The AR within LP Bookspace is easy to use. The educators or users download the LP Bookspace app on a smartphone or tablet. They select a book to read. Next, the users hover the device over the cover of the book and the initial AR experience will pop up. The users then continue to read until they get to the next popup illustration in the story and hover the device over that page for the next AR experience. The number of popups and illustrations depends on the book. Some of the picture style books have popups on each page while others, to encourage reading of more text, spread the illustrations out over the chapters.
LP Bookspace applies research on storytelling and dialogic reading by using the popup characters (the AR) to share the stories with the readers. Each popup explains concepts and vocabulary and asks questions to engage the readers with the story. The readers reflect on what was read and check for understanding. There are also natural stops within chapters to give the readers opportunity for breaks in reading, making the text less overwhelming for reluctant readers, leading to improved engagement with the book. The goal is to augment the students’ perception of what they are reading. This enhances their comprehension by making abstract concepts more tangible, easier to understand and more engaging, which improves learning and retention. The use of AR offers opportunities for discussions about the text, the characters and application in real life supporting the development of social language and vocabulary.
Assessing how students are progressing is an important aspect of all learning. LP Bookspace includes a quality tracking and assessment program with the necessary information to evaluate students’ progress and skill development. It enables educators to adapt instruction and focus on skills not yet learned. LP Bookspace’s online dashboard is a secure portal that collects student responses and tracks their progress and engagement. It tracks engagement, time on task, and responses to questions. The assessment on the dashboard is completed in real time while the students are engaging with the book. Real time feedback is invaluable since educators can immediately encourage and support students in the moment ensuring the feedback is meaningful and relevant. In addition to tracking individual students the dashboard helps educators create a classroom view enabling them to group students for extra activities and intervention.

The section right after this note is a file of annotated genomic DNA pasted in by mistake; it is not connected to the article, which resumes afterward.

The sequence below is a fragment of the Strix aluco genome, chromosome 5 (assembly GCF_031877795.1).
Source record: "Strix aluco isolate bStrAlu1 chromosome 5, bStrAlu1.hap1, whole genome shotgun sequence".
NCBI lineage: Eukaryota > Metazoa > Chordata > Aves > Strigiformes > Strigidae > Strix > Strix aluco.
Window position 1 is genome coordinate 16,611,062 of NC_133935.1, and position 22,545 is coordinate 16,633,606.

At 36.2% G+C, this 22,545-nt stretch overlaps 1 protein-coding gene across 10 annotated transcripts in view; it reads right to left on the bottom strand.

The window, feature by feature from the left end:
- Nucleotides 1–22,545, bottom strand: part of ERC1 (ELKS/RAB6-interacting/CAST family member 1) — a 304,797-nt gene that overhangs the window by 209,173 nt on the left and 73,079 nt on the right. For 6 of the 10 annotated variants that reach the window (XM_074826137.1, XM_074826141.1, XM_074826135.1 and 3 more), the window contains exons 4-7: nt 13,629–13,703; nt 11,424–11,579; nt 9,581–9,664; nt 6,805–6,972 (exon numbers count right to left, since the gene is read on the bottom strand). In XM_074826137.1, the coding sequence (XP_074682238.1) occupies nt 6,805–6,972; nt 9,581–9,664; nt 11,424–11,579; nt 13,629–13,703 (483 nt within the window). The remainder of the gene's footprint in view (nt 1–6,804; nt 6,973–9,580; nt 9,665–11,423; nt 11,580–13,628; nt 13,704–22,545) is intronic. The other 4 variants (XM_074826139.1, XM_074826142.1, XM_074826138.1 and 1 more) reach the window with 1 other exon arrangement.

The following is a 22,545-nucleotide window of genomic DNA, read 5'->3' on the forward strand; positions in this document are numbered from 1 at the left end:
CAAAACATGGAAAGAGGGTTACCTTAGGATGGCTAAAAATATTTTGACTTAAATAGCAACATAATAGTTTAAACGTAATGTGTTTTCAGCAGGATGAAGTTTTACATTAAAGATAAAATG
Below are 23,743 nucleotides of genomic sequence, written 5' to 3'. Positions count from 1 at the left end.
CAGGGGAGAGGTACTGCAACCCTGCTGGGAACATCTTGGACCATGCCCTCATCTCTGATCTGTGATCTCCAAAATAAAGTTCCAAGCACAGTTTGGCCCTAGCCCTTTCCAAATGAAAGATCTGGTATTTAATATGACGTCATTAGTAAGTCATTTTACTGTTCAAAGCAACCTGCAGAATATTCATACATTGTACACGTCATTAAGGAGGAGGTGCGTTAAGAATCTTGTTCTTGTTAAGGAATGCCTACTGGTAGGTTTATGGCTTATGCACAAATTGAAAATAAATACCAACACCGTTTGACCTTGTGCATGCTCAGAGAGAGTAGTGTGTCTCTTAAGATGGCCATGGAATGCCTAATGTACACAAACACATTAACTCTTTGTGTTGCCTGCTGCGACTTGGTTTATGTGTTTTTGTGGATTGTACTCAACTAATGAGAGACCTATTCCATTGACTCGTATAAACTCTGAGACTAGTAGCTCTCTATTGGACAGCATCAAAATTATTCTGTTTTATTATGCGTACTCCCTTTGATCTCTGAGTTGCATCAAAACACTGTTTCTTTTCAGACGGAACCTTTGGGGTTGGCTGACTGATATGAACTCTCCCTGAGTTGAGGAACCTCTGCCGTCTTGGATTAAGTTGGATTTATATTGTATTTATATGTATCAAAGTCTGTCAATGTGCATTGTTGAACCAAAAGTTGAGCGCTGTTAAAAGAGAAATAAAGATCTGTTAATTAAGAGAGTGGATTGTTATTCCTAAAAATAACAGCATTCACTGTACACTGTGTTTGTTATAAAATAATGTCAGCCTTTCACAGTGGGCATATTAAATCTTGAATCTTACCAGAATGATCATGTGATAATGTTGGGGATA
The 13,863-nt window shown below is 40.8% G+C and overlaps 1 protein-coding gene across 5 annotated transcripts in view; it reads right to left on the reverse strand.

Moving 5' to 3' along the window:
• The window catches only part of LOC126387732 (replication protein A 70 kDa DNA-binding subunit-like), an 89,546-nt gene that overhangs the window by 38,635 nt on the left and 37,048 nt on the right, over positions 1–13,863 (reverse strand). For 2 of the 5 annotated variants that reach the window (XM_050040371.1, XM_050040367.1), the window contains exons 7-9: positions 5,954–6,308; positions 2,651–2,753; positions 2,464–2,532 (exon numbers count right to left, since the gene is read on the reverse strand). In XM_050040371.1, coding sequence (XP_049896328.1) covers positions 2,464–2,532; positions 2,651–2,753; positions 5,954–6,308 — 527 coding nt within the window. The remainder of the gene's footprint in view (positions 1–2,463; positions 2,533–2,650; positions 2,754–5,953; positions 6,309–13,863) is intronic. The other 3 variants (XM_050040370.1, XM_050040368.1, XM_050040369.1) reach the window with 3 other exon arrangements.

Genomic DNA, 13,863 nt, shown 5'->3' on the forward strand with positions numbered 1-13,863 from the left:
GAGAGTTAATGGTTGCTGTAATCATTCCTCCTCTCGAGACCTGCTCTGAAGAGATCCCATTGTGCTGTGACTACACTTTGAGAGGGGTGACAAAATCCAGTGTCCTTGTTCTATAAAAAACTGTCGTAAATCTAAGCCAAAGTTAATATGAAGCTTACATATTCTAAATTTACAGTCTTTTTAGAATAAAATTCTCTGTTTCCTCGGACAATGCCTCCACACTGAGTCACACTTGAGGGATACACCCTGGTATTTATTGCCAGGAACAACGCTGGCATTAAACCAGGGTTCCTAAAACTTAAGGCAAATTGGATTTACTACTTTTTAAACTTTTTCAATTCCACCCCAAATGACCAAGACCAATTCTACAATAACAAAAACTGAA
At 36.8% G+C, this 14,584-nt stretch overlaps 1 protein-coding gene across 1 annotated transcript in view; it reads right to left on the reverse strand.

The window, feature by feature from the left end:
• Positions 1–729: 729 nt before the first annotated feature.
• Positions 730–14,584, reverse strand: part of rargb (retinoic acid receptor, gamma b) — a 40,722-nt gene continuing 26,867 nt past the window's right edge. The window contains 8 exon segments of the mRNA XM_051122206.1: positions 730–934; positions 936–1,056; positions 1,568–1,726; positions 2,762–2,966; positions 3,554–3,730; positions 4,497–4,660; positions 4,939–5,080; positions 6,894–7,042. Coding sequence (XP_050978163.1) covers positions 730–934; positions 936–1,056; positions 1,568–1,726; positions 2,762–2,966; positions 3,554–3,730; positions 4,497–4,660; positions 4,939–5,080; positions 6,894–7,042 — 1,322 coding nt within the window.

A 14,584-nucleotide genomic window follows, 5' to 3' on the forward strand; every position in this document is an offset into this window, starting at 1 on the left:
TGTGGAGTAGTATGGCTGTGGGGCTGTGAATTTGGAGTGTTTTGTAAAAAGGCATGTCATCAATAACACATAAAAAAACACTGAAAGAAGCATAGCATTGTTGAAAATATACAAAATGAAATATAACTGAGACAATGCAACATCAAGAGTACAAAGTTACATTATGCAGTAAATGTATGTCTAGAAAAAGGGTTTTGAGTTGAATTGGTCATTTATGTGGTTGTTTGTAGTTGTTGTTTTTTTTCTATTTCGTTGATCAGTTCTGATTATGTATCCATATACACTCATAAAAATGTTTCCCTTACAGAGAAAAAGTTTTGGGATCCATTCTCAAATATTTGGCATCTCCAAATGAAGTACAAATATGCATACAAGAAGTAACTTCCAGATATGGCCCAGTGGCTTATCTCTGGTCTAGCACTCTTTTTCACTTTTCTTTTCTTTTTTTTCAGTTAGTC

LP Bookspace also includes curricula guides to accompany each book. These guides offer ideas for expanding the learning beyond reading the story and implementing the AR. The guides include vocabulary lists, learning activities for each book chapter, prompts for whole group and small group discussions, expansion lessons to extend learning, and materials lists. The lessons go beyond reading comprehension activities to cover additional skills such as social-emotional development, cognitive thinking, creativity, collaboration and more. The scripts for the popup questions are also available to assist the educators in lesson planning and student support. The curricula guides minimize planning time for the educator making it easy to incorporate LP Bookspace into scheduled reading times.
A bonus of LP Bookspace is an option for educators and librarians to conduct a “meet the maker” session demonstrating how the AR is created. This option is both inspirational and aspirational for students. In a “virtual field trip” students meet with animators, graphic designers, our founders, and our writers, providing a unique behind the scenes view. Students will explore the science behind the AR, how the books are planned and formatted, how features from the book are chosen, etc. They will learn about potential careers in publishing, graphic design, writing, educational programming, and technology.
Augmented reality through LP Bookspace is being introduced in literacy groups in several classrooms throughout the United States. They are in varying stages of implementation. One location is Ms. Olivia Boyer’s fourth grade classroom at Holloman Elementary School in Alamogordo Public Schools in New Mexico. The students received pre and post assessments as well as end of year surveys to measure the impact of reading using augmented reality with LP Bookspace.